Beuel Lots of initiatives in Bonn were calling for more climate justice on World Environment Day this Saturday. Organisers put up information stands with art activities along the waterfront in Beuel and also held a clean-up campaign.
It is five to twelve. Four men dressed in black are carrying a coffin to the rotunda by the China ship. It is the symbolic burial of fossil fuels, accompanied by heavy cello music. “Put a end to fossil energies! Stop coal!” a woman sounds through the megaphone. Passers-by stop and marvel at the arts project. This event marked the opening of the 50th World Environment Day along the promenade in Beuel on Saturday.
More than 20 initiatives from the region, including representatives from Greenpeace and the environmental movement ‘Parents For Future’, celebrated the worldwide campaign day this weekend along the river Rhine. Information stands stretched from the Kennedy bridge to Limperich, attracting plenty of visitors to learn more about waste avoidance, sustainable nutrition and other climate topics. Local issues on World Environment Day included biodiversity and urban gardening, as well as protesting against the expansion of the A565 motorway.
The alliance of environmental initiatives took a stance for climate protection with performance art, speeches and a campaign to clean up the Rhine. The event also called for Bonn to be the first German city to join the initiative for a ‘Fossil Fuel Non-Proliferation Treaty’. Organiser Sandra Prüfer is convinced that “we can make the transformation to a climate and socially just world.” Together with the other environmentalists, she is calling for a more sustainable use of limited resources and more social justice under the slogan “Restoring ecosystems”.
A central theme on World Environment Day 2021 is the avoidance of plastic waste. BonnOrange rubbish bags were handed out at several stations along the banks of the Rhine for anyone wanting to take part in the clean-up campaign. However, the volunteer litter pickers, many of whom were children, probably did not find much litter, says actor Daniel Breitfelder. After his line of work was crippled by the pandemic, he was looking for a meaningful way to occupy his time and at the same time wanted to do something for the environment. This is why he has been collecting rubbish along the Rhine every day for the past six months whilst out jogging - in a colourful cowboy costume. “I also wear special cowboy boots over my running shoes. Many walkers are puzzled by the outfit and approach me. I think this is a good way to draw attention to the issue of environmental protection and raise awareness of our plastic consumption,” says Breitfelder. To prevent even more plastic waste from entering the oceans via rivers, and to make such clean-up campaigns superfluous at some point in the future, he said, the most important thing is to produce less plastic.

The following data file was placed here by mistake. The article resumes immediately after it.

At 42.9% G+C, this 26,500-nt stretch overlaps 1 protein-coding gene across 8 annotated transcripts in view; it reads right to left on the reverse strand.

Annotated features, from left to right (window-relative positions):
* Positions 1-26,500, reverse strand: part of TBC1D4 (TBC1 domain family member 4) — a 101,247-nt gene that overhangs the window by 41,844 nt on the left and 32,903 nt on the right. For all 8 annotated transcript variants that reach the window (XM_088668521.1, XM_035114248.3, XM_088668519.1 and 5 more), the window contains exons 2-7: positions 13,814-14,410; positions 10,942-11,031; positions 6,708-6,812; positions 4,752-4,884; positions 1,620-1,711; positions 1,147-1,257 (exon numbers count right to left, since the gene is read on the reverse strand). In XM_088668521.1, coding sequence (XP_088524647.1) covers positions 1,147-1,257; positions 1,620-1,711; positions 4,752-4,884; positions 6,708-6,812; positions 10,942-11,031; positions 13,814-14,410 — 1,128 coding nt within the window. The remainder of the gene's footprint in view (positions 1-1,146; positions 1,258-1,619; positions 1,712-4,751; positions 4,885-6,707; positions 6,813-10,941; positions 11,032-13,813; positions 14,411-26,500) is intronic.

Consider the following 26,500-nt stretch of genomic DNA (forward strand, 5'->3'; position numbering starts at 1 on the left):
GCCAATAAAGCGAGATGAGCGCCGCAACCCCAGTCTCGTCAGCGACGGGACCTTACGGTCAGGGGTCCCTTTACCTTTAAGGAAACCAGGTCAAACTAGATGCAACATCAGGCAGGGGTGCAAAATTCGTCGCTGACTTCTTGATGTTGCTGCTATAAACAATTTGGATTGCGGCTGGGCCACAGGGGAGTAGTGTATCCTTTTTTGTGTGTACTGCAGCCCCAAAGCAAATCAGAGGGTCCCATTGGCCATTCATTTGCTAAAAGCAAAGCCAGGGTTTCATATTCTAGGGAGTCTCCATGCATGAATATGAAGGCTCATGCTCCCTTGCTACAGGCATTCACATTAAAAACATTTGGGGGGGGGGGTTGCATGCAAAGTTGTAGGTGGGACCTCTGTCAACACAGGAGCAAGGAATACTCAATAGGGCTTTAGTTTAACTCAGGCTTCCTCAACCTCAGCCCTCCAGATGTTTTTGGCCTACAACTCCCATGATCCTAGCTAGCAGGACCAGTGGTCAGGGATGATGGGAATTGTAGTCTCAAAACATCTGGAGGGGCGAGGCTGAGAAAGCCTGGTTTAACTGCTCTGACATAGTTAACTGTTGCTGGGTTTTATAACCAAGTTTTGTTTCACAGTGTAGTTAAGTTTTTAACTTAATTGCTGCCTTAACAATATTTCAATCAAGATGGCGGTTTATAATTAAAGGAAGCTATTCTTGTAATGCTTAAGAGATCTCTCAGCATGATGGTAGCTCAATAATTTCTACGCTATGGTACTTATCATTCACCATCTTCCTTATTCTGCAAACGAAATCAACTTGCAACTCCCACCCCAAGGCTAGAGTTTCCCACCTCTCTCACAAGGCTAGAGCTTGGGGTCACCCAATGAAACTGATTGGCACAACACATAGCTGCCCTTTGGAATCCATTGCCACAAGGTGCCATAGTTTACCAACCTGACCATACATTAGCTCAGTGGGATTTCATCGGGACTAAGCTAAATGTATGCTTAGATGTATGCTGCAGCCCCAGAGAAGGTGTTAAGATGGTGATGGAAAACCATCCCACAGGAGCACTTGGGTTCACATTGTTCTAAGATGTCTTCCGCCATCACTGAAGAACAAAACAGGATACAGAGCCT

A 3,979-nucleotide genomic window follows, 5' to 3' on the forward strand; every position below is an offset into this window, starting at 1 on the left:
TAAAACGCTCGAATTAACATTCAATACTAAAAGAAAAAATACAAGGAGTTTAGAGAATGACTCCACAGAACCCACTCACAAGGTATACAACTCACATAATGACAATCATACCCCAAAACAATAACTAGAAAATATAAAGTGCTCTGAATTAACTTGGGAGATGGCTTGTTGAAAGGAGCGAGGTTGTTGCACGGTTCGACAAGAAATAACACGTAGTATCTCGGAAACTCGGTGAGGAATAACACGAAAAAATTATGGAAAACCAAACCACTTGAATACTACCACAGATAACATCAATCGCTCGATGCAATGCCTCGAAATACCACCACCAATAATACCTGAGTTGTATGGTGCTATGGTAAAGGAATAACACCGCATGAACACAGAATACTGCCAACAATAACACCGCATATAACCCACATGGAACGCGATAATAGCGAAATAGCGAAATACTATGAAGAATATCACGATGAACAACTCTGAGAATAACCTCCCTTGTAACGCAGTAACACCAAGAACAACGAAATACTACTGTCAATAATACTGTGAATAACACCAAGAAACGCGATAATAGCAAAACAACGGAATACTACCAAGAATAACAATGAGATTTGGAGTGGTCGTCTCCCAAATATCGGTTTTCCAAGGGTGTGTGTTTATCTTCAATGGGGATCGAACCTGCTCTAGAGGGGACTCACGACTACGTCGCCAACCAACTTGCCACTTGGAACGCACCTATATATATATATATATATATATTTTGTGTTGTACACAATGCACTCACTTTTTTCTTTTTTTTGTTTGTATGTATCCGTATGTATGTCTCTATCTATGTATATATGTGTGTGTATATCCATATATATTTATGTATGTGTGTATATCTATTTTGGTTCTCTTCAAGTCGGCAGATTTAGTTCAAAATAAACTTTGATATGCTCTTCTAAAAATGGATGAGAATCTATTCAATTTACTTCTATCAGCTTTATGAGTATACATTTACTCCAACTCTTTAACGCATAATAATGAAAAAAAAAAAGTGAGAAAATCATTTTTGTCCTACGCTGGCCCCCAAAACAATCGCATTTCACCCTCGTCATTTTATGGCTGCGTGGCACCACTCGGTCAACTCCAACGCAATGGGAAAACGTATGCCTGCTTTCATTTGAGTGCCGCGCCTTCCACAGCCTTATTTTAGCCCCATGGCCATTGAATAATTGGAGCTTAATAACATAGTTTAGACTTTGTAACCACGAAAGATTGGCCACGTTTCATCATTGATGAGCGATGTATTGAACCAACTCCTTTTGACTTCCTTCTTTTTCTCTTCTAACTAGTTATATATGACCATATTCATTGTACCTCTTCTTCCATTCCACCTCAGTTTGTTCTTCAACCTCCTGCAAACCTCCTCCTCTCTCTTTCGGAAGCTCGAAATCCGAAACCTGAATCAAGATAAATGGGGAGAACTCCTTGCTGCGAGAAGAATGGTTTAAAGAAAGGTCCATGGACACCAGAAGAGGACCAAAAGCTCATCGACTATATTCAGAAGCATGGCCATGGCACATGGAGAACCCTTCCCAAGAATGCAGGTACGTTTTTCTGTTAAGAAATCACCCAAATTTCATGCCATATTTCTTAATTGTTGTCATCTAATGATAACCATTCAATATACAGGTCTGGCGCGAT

“Such issues were never really my thing,” says Jean-Denis Heuper, who happens to be walking along the Rhine in Beuel at noon. “But I think it's great how the people here are doing something for the generations after us,” praises the 22-year-old. He wants to leave behind a clean environment for his children too, he says, and so every one of us has to do something for this.
(Original text: Abir Kassis, Translation: Caroline Kusch)